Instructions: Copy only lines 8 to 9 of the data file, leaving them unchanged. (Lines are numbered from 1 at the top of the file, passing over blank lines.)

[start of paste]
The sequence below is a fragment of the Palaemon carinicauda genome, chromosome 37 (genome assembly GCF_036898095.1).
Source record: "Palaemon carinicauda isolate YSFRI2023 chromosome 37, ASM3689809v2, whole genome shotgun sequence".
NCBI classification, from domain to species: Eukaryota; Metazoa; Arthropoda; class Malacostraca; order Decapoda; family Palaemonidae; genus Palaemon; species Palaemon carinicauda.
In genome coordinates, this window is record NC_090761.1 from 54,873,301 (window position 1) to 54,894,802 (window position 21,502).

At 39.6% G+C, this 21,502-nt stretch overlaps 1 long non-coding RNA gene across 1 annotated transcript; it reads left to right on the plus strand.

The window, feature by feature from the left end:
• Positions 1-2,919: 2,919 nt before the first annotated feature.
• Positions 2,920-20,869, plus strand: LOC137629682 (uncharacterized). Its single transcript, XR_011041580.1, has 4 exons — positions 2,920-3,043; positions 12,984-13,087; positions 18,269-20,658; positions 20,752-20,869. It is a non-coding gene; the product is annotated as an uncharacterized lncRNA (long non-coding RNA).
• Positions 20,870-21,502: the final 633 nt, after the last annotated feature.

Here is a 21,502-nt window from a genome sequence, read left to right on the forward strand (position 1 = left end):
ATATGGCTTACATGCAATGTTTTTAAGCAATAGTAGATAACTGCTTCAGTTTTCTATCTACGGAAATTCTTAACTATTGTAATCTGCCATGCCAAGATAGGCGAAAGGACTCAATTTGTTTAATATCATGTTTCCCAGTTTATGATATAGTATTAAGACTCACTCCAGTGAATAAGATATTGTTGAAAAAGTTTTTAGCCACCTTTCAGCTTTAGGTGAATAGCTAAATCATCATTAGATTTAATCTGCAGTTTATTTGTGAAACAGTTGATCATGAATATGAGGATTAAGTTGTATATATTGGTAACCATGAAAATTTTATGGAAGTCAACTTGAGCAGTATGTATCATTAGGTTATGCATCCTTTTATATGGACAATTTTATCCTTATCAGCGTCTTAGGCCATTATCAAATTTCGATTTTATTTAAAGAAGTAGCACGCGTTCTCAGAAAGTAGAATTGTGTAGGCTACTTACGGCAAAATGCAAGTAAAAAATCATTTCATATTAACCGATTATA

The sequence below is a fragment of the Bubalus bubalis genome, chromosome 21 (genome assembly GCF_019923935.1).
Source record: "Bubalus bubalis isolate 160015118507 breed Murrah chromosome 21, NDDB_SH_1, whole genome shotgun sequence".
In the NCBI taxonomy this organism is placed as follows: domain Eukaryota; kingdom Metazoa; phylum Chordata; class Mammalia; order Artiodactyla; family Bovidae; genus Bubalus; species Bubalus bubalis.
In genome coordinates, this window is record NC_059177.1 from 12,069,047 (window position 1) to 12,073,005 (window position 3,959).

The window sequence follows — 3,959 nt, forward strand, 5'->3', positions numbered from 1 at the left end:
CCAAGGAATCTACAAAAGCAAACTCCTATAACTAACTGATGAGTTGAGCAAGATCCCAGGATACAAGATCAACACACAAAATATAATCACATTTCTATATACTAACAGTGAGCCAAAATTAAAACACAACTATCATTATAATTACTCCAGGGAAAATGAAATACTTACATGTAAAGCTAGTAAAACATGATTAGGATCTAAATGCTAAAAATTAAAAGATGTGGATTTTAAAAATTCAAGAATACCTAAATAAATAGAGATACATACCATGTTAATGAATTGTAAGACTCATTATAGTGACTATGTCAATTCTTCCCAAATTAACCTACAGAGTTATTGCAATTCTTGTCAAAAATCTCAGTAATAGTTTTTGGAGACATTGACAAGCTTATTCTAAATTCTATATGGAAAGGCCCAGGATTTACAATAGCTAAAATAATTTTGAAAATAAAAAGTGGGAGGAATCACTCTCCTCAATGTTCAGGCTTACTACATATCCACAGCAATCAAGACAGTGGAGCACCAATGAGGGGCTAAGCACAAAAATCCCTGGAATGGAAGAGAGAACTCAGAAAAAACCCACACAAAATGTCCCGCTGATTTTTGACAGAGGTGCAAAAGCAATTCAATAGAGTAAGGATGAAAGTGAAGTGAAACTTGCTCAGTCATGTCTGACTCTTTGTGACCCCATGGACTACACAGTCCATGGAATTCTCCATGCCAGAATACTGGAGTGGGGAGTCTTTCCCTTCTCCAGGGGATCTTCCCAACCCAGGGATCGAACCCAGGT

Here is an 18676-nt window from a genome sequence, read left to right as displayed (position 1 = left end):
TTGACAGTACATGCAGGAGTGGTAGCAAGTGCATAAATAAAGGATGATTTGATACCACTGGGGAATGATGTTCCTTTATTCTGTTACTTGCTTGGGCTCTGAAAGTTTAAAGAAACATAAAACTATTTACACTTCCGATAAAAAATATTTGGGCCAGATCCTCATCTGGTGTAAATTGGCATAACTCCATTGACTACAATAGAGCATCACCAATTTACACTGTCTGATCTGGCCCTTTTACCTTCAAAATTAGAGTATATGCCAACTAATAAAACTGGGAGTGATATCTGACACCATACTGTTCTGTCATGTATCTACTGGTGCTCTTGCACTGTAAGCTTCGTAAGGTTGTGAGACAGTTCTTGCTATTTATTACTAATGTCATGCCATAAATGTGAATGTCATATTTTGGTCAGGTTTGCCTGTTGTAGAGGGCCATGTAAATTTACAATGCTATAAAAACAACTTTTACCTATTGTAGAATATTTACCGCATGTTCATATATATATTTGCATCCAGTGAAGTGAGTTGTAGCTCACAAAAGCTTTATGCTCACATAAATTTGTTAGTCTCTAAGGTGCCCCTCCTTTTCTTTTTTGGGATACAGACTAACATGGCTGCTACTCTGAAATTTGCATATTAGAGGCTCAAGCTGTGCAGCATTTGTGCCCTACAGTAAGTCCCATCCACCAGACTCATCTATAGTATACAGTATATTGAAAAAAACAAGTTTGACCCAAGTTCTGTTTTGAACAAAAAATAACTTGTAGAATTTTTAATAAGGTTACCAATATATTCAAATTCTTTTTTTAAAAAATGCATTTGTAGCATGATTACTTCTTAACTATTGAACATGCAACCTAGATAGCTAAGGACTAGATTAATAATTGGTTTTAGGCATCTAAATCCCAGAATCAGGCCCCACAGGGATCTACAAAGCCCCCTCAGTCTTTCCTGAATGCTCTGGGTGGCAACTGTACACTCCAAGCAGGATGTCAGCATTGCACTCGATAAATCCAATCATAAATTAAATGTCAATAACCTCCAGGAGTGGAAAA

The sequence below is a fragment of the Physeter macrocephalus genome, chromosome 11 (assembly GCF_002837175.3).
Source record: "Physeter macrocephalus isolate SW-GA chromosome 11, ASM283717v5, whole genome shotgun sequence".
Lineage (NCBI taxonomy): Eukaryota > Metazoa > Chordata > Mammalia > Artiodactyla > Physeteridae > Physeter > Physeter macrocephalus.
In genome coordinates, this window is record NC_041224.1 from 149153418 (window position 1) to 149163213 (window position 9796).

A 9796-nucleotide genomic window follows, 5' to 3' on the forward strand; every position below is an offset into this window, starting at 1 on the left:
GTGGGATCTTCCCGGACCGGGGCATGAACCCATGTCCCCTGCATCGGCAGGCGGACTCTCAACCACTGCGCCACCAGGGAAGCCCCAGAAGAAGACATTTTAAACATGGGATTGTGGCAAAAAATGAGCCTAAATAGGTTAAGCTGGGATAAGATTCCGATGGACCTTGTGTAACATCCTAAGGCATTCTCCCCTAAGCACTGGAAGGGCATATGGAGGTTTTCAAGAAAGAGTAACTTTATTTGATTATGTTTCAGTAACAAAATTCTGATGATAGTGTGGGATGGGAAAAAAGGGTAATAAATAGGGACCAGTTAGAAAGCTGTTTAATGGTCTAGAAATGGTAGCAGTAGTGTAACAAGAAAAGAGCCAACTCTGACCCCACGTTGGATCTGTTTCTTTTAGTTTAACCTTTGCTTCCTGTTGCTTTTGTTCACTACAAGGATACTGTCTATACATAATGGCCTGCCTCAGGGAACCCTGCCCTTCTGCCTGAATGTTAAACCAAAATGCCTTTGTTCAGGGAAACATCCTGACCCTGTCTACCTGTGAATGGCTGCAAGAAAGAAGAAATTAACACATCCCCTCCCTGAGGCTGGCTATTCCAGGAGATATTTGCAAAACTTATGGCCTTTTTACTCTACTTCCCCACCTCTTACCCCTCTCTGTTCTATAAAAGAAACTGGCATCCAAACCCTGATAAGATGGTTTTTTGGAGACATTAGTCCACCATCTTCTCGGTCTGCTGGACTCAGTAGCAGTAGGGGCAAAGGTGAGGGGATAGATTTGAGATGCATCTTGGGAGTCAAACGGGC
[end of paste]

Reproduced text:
• Positions 2,920-20,869, plus strand: LOC137629682 (uncharacterized). Its single transcript, XR_011041580.1, has 4 exons — positions 2,920-3,043; positions 12,984-13,087; positions 18,269-20,658; positions 20,752-20,869. It is a non-coding gene; the product is annotated as an uncharacterized lncRNA (long non-coding RNA).
• Positions 20,870-21,502: the final 633 nt, after the last annotated feature.